b) A ballot initiative holding a referendum on whether Joe Lieberman is a good person.
        c) Whatever Kos tells them to vote for.
        d) Whether they would rather be represented in the Senate by Ned Lamont or Joe Lieberman.

2. Webster's Dictionary defines which word as follows: "a government in which the supreme power is vested in the people and exercised by them directly or indirectly through a system of representation usually involving periodically held free elections:
        a) Blogofascism
        b) Inquisition
        c) Purge
        d) Democracy

3. If the President of the United States is videotaped trying to give backrubs to female heads of state during economic summit meetings, which of the following facts is not relevant to a discussion of this event?
        a) Whether this behavior is appropriate for a G8 economic summit meeting
        b) Whether the rubbing was consensual
        c) Why the President does not treat male heads of state the same way
        d) Whether certain bloggers know that the President was a member of the "Deke" fraternity and not "Sigma Chi"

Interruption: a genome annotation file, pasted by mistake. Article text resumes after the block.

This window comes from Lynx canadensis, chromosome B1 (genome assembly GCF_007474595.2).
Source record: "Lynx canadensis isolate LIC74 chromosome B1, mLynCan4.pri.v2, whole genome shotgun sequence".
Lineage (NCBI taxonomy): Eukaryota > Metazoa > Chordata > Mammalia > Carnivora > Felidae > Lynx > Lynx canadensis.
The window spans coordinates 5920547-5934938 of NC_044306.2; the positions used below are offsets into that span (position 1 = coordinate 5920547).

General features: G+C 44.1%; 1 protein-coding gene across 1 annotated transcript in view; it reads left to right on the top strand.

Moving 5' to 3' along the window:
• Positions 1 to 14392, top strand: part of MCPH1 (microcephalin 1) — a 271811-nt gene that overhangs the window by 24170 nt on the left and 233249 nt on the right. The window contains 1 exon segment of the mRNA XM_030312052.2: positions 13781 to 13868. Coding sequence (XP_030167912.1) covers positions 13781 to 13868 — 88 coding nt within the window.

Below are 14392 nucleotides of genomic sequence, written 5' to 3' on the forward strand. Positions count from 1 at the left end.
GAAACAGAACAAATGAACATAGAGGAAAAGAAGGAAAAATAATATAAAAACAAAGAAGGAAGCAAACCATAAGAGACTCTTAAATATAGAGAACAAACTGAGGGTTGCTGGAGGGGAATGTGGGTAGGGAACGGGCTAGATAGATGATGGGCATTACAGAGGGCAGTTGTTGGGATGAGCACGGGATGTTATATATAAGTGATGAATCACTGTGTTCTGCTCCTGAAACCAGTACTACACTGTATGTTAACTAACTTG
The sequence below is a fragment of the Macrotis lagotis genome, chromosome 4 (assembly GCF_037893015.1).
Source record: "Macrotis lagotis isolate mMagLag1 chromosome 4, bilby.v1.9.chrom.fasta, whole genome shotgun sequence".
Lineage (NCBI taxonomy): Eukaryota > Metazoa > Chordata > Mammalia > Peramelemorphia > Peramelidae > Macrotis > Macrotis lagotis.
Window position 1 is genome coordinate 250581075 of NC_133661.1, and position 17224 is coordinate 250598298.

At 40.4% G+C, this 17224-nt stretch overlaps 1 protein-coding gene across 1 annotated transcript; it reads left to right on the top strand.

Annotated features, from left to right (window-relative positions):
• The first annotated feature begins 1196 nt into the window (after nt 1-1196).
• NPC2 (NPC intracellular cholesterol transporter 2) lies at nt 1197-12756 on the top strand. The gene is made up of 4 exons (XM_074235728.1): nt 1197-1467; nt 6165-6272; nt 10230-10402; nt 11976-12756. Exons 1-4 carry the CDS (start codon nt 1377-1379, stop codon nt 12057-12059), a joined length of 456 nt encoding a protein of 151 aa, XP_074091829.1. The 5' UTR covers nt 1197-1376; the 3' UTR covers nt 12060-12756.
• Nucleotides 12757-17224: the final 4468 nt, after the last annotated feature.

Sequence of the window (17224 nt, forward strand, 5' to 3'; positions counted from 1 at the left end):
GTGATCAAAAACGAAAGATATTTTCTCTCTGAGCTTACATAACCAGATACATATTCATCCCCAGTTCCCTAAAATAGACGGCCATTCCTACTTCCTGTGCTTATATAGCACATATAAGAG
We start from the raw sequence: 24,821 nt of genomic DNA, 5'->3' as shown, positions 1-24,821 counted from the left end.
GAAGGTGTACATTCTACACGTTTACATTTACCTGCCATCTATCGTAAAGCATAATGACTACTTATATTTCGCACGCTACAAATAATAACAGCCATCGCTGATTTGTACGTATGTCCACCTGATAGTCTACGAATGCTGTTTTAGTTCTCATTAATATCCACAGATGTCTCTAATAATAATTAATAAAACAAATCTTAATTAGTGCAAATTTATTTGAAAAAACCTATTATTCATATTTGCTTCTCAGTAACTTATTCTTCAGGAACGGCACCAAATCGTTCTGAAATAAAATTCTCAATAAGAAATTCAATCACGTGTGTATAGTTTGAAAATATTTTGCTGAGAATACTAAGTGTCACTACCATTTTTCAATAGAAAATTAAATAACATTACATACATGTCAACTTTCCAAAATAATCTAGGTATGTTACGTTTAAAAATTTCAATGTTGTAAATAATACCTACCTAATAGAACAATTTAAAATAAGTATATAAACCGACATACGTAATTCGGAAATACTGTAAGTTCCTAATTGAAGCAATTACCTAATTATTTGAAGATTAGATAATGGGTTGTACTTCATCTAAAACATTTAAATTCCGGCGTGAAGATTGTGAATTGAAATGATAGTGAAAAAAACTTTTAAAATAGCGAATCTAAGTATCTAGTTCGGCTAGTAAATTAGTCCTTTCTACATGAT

4. When war erupts in an historically volatile area of the world, and two groups of people are killing each other by the hundreds, which of the following subjects is least worthy of around-the-clock discussion?
        a) What steps the United States should take, if any, to intervene in the conflict
        b) What long-term effects the conflict has on regional stability
        c) What factors lead up to the outbreak of violence, and how those factors affect the resolution of the fighting
        d) Whether a few Americans being evacuated from the region should have to pay for being evacuated

5. When people suggest that you or other journalists should be put to death for lawfully publishing information of public concern, which of the following is the least appropriate response?
        a) Immediately and unequivocally condemn such radical hyperbole
        b) Ignore the radical hyperbole because it is an irrational and unjustified opinion
        c) Discuss the historical and legal basis for a free press in a representative democracy
        d) Invite the people calling for the execution of you or your colleagues onto roundtable television shows, and discuss whether their ideas have merit

6. If you answered anything besides "D" to any of the above questions, either during this quiz, or as part of your punditry, you should:
        a) Give up punditry and go back to reporting news for a while, and try to figure out how you became so confused
        b) Give up punditry, move to Tibet and try to figure out how to atone for your damage to the very notion of rational thought